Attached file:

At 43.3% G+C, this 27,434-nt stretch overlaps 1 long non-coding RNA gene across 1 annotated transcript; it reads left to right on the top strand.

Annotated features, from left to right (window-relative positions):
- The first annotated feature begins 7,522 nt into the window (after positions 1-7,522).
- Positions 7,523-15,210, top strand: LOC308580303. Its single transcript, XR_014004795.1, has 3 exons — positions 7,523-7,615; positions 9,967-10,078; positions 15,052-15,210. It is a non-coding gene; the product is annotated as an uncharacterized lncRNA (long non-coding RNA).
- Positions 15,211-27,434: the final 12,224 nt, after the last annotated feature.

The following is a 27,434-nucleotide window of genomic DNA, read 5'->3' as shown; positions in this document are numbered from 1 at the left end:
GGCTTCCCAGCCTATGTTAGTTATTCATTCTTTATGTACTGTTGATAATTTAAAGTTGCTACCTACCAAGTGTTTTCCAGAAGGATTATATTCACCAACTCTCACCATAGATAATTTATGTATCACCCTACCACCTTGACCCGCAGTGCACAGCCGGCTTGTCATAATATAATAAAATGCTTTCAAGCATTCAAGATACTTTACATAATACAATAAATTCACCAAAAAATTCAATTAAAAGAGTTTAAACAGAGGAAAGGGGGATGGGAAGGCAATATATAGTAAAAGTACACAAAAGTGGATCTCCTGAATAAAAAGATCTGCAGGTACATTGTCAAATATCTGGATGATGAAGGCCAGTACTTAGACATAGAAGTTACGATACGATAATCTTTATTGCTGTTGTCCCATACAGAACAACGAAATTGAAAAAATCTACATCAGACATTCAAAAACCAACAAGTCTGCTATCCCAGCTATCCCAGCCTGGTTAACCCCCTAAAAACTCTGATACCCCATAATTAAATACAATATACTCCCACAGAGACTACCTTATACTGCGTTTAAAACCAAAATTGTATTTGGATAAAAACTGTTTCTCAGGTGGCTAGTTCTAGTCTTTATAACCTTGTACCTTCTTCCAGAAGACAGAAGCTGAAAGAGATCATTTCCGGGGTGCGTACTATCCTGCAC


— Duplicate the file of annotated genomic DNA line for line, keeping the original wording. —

At 43.3% G+C, this 27,434-nt stretch overlaps 1 long non-coding RNA gene across 1 annotated transcript; it reads left to right on the top strand.

Annotated features, from left to right (window-relative positions):
- The first annotated feature begins 7,522 nt into the window (after positions 1-7,522).
- Positions 7,523-15,210, top strand: LOC308580303. Its single transcript, XR_014004795.1, has 3 exons — positions 7,523-7,615; positions 9,967-10,078; positions 15,052-15,210. It is a non-coding gene; the product is annotated as an uncharacterized lncRNA (long non-coding RNA).
- Positions 15,211-27,434: the final 12,224 nt, after the last annotated feature.

The following is a 27,434-nucleotide window of genomic DNA, read 5'->3' as shown; positions in this document are numbered from 1 at the left end:
GGCTTCCCAGCCTATGTTAGTTATTCATTCTTTATGTACTGTTGATAATTTAAAGTTGCTACCTACCAAGTGTTTTCCAGAAGGATTATATTCACCAACTCTCACCATAGATAATTTATGTATCACCCTACCACCTTGACCCGCAGTGCACAGCCGGCTTGTCATAATATAATAAAATGCTTTCAAGCATTCAAGATACTTTACATAATACAATAAATTCACCAAAAAATTCAATTAAAAGAGTTTAAACAGAGGAAAGGGGGATGGGAAGGCAATATATAGTAAAAGTACACAAAAGTGGATCTCCTGAATAAAAAGATCTGCAGGTACATTGTCAAATATCTGGATGATGAAGGCCAGTACTTAGACATAGAAGTTACGATACGATAATCTTTATTGCTGTTGTCCCATACAGAACAACGAAATTGAAAAAATCTACATCAGACATTCAAAAACCAACAAGTCTGCTATCCCAGCTATCCCAGCCTGGTTAACCCCCTAAAAACTCTGATACCCCATAATTAAATACAATATACTCCCACAGAGACTACCTTATACTGCGTTTAAAACCAAAATTGTATTTGGATAAAAACTGTTTCTCAGGTGGCTAGTTCTAGTCTTTATAACCTTGTACCTTCTTCCAGAAGACAGAAGCTGAAAGAGATCATTTCCGGGGTGCGTACTATCCTGCAC